Scientific Forecaster Discussion
Area forecast discussion...updated
National Weather Service Gray ME
638 PM EST Monday Nov 30 2015
high pressure will slowly move offshore late tonight and Tuesday
allowing a storm system to approach from the west late Tuesday.
Precipitation may start out as some light freezing rain in the
mountain valleys especially near the Canadian border Tuesday night
into early Wednesday. Otherwise it will be mainly rain for most of
the area. Colder air begins arriving Wednesday night and may
change precipitation over to a period of snow Thursday before
ending as another area of low pressure intensifies over eastern
Maine. High pressure then builds over the region for the end of
the week and into the weekend with pleasant weather and moderating
Near term /until 6 am Tuesday morning/...
stratus deck remains and moisture continues to move in from the
SW. Models show this trend continuing overnight with a finger of
moisture along and just off the coast. Another area of stratus
over Canada is moving into northern sections of New Hampshire and western
Maine. As pointed out in a previous discussion... this makes the
overnight low forecast challenging. It appears we will have some
areas cooling while others remain more stable under cloud cover.
Well after midnight when many areas might see low temperatures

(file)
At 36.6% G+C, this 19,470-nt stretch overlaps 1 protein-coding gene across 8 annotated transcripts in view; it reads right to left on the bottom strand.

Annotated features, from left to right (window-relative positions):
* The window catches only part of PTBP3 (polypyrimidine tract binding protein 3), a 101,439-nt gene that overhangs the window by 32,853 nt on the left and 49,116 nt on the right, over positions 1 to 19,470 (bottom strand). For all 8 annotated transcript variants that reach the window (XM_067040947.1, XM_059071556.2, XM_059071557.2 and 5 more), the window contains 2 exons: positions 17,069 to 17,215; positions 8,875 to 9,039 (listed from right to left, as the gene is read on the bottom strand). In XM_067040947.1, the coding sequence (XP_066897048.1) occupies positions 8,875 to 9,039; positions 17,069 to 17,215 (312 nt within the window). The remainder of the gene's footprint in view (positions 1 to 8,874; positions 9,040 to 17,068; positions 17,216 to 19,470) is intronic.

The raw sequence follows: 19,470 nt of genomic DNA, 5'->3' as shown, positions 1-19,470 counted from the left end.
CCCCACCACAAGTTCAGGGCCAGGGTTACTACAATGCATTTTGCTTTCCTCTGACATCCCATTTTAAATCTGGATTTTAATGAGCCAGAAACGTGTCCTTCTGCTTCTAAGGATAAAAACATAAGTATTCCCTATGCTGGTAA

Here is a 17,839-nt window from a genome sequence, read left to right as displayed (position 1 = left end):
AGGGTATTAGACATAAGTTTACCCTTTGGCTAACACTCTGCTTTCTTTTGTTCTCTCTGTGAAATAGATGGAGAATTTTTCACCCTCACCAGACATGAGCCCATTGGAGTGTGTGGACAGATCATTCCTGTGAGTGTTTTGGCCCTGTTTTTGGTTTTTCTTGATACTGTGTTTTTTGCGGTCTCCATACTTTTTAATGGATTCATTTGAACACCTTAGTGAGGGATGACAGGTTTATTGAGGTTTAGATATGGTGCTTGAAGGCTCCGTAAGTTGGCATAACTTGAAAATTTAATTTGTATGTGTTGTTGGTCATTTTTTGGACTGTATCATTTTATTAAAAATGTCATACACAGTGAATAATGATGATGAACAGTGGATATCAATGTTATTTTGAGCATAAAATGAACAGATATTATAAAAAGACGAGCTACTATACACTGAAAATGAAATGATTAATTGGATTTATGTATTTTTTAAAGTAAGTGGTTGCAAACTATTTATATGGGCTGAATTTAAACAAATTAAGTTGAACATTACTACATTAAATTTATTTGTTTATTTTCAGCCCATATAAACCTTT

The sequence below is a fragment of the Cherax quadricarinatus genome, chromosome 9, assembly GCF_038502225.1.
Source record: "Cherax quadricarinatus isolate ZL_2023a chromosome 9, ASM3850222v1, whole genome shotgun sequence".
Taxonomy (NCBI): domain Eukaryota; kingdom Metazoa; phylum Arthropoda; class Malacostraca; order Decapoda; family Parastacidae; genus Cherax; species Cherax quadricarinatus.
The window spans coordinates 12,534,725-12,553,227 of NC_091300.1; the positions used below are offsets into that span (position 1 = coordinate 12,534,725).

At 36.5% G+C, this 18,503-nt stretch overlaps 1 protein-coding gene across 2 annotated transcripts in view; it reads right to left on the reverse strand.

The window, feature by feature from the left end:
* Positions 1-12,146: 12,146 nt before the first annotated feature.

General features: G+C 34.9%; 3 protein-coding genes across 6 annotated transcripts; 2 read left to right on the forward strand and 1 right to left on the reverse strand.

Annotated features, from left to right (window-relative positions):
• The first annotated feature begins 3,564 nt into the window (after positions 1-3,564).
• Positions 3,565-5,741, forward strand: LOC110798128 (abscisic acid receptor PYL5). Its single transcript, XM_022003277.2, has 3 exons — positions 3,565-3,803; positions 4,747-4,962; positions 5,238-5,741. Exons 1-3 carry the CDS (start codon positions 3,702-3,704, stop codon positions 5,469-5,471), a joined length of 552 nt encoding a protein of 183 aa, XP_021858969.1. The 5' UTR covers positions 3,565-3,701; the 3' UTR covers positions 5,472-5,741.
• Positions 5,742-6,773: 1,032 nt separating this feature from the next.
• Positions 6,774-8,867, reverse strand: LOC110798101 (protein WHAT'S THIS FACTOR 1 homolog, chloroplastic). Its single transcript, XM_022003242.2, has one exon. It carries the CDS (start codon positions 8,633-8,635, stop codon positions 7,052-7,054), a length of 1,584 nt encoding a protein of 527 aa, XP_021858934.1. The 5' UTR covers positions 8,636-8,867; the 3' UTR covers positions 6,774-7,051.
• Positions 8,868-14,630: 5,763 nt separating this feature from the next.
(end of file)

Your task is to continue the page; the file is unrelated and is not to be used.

under normal radiational cooling conditions warm air advection
will actually make temperatures increase... at least over New Hampshire.
Tried to show this trend in the nocturnal curve for temperatures
and dew points overnight. Also adjusted cloud cover as don't think
the deck(s) are going to go away in some spots.
Previous discussion... complex cloud and therefore min
temperature forecast for tonight across western Maine and New
Hampshire. Boundary layer winds have switched to the
south...allowing low level moisture to pour in off the Atlantic
Ocean. A 3500 foot cloud deck will continue to slowly migrate
north this evening...possibly becoming trapped under the inversion
This low level cloud deck will make for challenging overnight mins
for tonight. Areas to the north which are clear will radiate very
quickly...with temperatures dropping fast through the teens. The
coast of Maine and southern New Hampshire should remain quite a
bit warmer with less radiational cooling limited to after
Have not seen any precipitation despite echoes on latest 88d imagery.
However...would not be surprised if a couple flurry reports come
Short term /6 am Tuesday morning through Tuesday night/...
clouds advance and thicken from west to east on Tuesday. Areas of
rain with patchy freezing rain will break out later in the day
over central/northern New Hampshire before spreading east. Thermal
profiles suggest a deep warm layer aloft with temperatures just
below freezing at the surface over the mountains and well into the
interior. Will continue forecasting the threat of freezing rain as
a weak area of low pressure crosses through the Gulf of Maine
Tuesday night. With marginally cool temperatures...we mainly
expect only up to a tenth inch of ice with this system.
However...we will continue to monitor as confidence levels remain